New Rhode Island Law Bans Styrofoam Takeout Containers

A bill to ban restaurants from using polystyrene foam, commonly called Styrofoam, for food packaging or preparation has been signed into law by Governor Dan McKee.

“Every time I walk my dogs or am out fishing, I see foam containers on the side of the road, in our woods and in our water,” said Representative Bennett (D-Dist. 20, Warwick, Cranston), who serves as Chairman of the House Committee on Environment and Natural Resources. “I know some people might not like to hear it, they might think this is inconvenient, but we need to stop being such a throwaway society. That foam takeout container you use in a few minutes is going to be around for hundreds of years. When we use alternatives, our environment, wildlife and grandkids all benefit.”

The law bans food service establishments from processing, preparing, selling or providing food or beverages in disposable food containers made in whole or in part of polystyrene foam, or from providing beverage stirrers made from plastic.

The law takes effect Jan. 1, 2025, and applies only to restaurants and similar food service establishments, not agricultural fairs, farmers markets, hospitals, nursing homes, “Meals on Wheels”-type programs or charitable organizations that are providing food for free. It does not apply to packaging on prepackaged food items that a restaurant purchases at wholesale, nor to foam coolers or ice chests that are used for processing or shipping food.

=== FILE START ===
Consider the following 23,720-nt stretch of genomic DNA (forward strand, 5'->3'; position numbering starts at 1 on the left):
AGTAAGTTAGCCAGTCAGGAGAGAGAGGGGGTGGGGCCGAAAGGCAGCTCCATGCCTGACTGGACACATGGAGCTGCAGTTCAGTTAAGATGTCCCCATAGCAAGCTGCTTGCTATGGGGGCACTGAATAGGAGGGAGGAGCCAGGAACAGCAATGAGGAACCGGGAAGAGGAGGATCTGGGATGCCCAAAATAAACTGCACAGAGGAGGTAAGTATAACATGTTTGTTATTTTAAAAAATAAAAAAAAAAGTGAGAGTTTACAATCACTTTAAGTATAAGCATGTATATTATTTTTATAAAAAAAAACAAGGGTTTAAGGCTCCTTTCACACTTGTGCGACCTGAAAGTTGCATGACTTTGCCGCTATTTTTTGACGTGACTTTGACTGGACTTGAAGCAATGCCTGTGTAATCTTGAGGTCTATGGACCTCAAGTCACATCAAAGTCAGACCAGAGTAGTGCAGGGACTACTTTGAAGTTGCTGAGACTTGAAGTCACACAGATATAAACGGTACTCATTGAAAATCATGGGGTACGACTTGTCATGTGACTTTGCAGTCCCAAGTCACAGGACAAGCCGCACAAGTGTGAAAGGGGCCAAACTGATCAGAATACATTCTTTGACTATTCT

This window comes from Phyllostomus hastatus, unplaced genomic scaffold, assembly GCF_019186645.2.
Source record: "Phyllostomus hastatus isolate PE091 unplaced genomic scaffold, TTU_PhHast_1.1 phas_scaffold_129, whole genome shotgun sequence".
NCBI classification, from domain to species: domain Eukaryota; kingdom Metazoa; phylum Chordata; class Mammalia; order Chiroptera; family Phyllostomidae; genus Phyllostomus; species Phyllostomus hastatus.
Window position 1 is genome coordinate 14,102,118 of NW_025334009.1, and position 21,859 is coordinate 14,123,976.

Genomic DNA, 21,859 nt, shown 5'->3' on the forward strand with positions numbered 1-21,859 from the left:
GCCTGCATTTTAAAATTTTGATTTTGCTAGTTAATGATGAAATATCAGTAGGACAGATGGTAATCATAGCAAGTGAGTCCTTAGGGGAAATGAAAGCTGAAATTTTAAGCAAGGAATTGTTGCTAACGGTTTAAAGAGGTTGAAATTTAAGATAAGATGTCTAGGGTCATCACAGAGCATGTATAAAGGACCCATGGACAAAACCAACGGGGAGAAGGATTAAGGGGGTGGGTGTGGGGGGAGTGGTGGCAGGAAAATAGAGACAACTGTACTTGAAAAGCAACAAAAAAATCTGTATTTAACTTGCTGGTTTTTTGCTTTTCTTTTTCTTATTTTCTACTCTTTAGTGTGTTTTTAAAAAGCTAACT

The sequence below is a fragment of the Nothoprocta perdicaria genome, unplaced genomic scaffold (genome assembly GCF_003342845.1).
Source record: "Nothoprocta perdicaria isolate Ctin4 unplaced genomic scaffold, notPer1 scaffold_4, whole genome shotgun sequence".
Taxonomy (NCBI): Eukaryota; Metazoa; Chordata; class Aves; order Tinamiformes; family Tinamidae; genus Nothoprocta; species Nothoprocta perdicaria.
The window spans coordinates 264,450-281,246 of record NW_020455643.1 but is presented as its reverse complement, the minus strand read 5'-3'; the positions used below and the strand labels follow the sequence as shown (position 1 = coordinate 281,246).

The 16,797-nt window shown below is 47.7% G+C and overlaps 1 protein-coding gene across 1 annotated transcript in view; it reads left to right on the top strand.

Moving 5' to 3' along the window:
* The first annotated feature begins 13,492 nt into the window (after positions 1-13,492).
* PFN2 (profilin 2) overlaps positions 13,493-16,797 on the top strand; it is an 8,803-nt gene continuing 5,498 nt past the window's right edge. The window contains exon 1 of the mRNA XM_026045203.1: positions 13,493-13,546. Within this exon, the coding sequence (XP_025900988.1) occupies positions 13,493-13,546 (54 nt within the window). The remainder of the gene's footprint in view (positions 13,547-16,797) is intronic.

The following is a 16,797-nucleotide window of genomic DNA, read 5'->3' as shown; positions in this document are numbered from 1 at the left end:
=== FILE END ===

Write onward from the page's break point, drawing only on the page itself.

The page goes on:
Rhode Island joins Maine, Vermont, New York, New Jersey, Virginia, Maryland, Colorado, Washington and Washington D.C. among jurisdictions that have passed laws banning foam food service containers.

“Foam is one of the worst offenders when it comes to single-use food packaging. It is generally not recycled, and its light weight allows it to easily blow away when it becomes litter, harming our land and marine environments. Even though it is not biodegradable, it easily breaks apart into tiny pieces that can be toxic to a range of wildlife and food chains in our Narragansett Bay ecosystem. Fortunately, today there are so many significantly better alternatives. I’m glad the Ocean State is joining the growing number of states and cities that are saying no to foam,” said Senator Miller (D-Dist. 28, Cranston, Providence).

Polystyrene foam has long been used for packaging because it is cheap to produce, lightweight to ship and effective at retaining both heat and cold. However, it is not recyclable in Rhode Island and endangers animals when it becomes litter.

Even when properly disposed, foam is contributing to the alarming rate at which the state’s landfill is filling up. According to the Rhode Island Resource Recovery Corporation, the state’s central landfill, which services 97% of state residents, will reach capacity by 2040 at current rates of disposal. The state does not have a firm plan for what to do at that point, but all the alternatives are costly.

“2040 isn’t that far off and there’s no affordable alternative once our landfill is full,” said Priscilla De La Cruz, Senior Director of Government Affairs at Audubon Society of Rhode Island. “We need to start transitioning to a zero-waste economy. Banning foam takeout containers is a great place to start because there are plenty of available alternatives that can be recycled or composted instead of ending up on our beaches or in our landfill.”




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